Volatility has receded, but stocks have made little headway due to the lack of enthusiasm surrounding a trade truce between the United States and China.
Economic “surprises” have been mixed across the board and key indicators have not confirmed a resumption of strength; while the monetary policy outlook remains elusive.
The timeline for a Brexit deal has been fluid, yet support is building along with a somewhat brighter forecast for the U.K.’s economy.
“An investment in knowledge pays the best interest.”
― Benjamin Franklin
Sound and fury
While volatility has subsided of late, U.S. stocks remain in a wide trading range and have yet to surpass their July highs. Mixed earnings and economic data; persistent skepticism surrounding a U.S.-China trade truce and Brexit; and monetary policy’s perceived impotence have kept equities around the world from breaking out to the upside. U.S. stocks are at relatively strong levels and continue to crawl towards new highs, but myriad non-confirmations have revealed that little progress has been made in the past 21 months. Since January 26, 2018, nearly every major global index has experienced a bear market at some point; and some have failed to come back to their prior highs. You can see from the table below that U.S. large-cap and technology stocks have eked out positive gains up until now, but U.S. small-cap and international stocks have been left behind; along with the Value Line Arithmetic Index, which includes 1,700 stocks and represents a broader swath of the U.S. stock market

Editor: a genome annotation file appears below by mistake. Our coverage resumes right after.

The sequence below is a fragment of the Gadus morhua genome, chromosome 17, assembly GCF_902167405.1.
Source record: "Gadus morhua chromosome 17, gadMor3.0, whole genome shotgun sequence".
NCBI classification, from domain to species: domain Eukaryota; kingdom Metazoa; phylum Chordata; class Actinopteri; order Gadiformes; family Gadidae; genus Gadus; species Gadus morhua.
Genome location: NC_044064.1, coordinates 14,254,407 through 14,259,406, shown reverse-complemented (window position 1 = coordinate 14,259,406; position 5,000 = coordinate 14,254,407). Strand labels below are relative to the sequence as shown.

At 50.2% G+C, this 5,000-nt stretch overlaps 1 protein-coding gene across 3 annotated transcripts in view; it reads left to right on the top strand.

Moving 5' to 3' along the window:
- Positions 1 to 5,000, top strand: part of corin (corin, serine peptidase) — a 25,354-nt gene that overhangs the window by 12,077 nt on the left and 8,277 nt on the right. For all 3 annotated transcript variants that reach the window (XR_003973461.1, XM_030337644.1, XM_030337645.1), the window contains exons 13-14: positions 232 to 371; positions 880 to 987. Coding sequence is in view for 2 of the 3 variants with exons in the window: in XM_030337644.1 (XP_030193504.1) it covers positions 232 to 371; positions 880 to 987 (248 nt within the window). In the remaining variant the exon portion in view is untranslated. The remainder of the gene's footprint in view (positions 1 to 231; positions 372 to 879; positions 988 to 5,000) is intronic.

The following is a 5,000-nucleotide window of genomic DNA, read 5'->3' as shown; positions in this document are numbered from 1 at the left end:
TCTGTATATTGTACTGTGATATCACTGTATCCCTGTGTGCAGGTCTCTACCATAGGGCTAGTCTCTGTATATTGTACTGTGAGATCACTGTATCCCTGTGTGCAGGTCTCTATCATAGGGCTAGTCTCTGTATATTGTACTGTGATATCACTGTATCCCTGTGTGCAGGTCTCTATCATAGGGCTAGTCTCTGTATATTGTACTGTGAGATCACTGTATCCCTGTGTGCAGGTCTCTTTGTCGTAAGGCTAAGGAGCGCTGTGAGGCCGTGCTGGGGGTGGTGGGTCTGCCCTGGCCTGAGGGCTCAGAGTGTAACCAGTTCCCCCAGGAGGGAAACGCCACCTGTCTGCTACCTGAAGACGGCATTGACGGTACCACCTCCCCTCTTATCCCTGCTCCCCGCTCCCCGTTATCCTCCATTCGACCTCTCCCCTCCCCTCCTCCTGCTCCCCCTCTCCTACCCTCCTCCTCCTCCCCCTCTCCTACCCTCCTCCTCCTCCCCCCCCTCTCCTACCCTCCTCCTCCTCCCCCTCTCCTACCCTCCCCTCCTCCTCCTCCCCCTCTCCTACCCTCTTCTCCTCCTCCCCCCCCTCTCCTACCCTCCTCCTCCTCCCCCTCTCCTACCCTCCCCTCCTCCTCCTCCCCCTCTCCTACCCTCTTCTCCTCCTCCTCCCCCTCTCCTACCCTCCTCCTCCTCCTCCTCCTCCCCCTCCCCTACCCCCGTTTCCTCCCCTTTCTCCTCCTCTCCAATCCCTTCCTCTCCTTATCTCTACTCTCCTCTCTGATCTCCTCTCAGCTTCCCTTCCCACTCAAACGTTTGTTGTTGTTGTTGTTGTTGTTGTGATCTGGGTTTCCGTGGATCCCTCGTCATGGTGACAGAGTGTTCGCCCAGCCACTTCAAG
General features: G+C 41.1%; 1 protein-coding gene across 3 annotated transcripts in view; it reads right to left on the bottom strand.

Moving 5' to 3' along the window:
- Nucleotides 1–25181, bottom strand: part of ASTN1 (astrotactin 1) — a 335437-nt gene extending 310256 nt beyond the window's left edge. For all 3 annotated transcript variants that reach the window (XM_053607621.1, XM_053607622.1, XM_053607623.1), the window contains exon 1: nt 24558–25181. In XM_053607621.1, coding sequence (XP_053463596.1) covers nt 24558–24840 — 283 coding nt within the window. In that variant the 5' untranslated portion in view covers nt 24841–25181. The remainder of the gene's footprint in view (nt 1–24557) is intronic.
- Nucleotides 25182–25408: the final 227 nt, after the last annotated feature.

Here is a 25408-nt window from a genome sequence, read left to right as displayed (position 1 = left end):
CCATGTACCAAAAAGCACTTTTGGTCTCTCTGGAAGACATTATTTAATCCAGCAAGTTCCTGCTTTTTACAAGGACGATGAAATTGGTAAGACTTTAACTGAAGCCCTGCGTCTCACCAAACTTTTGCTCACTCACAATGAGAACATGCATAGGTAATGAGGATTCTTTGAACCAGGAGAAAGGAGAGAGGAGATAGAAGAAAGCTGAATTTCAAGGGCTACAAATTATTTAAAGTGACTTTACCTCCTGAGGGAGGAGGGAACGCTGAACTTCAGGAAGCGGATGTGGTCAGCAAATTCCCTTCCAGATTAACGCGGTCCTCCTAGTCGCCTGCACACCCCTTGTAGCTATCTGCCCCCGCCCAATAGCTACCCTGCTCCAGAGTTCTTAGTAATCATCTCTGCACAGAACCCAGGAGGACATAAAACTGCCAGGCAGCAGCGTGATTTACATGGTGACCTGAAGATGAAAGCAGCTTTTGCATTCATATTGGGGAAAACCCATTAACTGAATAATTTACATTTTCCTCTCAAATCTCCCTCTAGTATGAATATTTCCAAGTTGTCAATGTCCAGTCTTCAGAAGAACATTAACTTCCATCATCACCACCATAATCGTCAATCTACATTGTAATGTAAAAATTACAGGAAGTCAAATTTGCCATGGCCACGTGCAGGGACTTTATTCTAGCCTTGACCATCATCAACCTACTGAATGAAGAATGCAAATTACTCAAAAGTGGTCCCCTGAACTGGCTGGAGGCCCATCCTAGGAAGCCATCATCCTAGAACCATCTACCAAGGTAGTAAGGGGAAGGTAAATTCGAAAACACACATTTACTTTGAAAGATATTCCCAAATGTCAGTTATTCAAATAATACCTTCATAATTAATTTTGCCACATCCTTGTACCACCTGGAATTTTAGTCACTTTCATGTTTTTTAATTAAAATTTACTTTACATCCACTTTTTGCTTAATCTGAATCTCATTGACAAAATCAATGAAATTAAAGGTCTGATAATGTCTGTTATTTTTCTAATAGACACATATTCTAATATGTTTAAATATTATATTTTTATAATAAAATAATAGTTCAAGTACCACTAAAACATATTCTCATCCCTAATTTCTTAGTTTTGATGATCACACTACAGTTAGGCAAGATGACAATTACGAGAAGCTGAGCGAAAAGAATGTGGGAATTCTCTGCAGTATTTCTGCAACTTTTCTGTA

Performance Since January 2018 Has Been Quite Mixed
Source: Charles Schwab, Bloomberg, as of 10/24/2019. MSCI data as of 10/23/2019.
With the exception of small caps’ weakness, U.S. stocks overall have managed to stay above their January 2018 highs; yet the current bull market has had some weak underpinnings—not least being extreme bouts of volatility (notably, the near-bear market in the fourth quarter of 2018) and defensive sectors’ leadership. As you can see from the following table, sectors that are considered “safe havens” have led equities higher; showing that underlying market behavior is reflecting ongoing economic uncertainty.
Defensive Sectors Continue to Lead Cyclicals
Source: Charles Schwab, Bloomberg, as of 10/24/2019.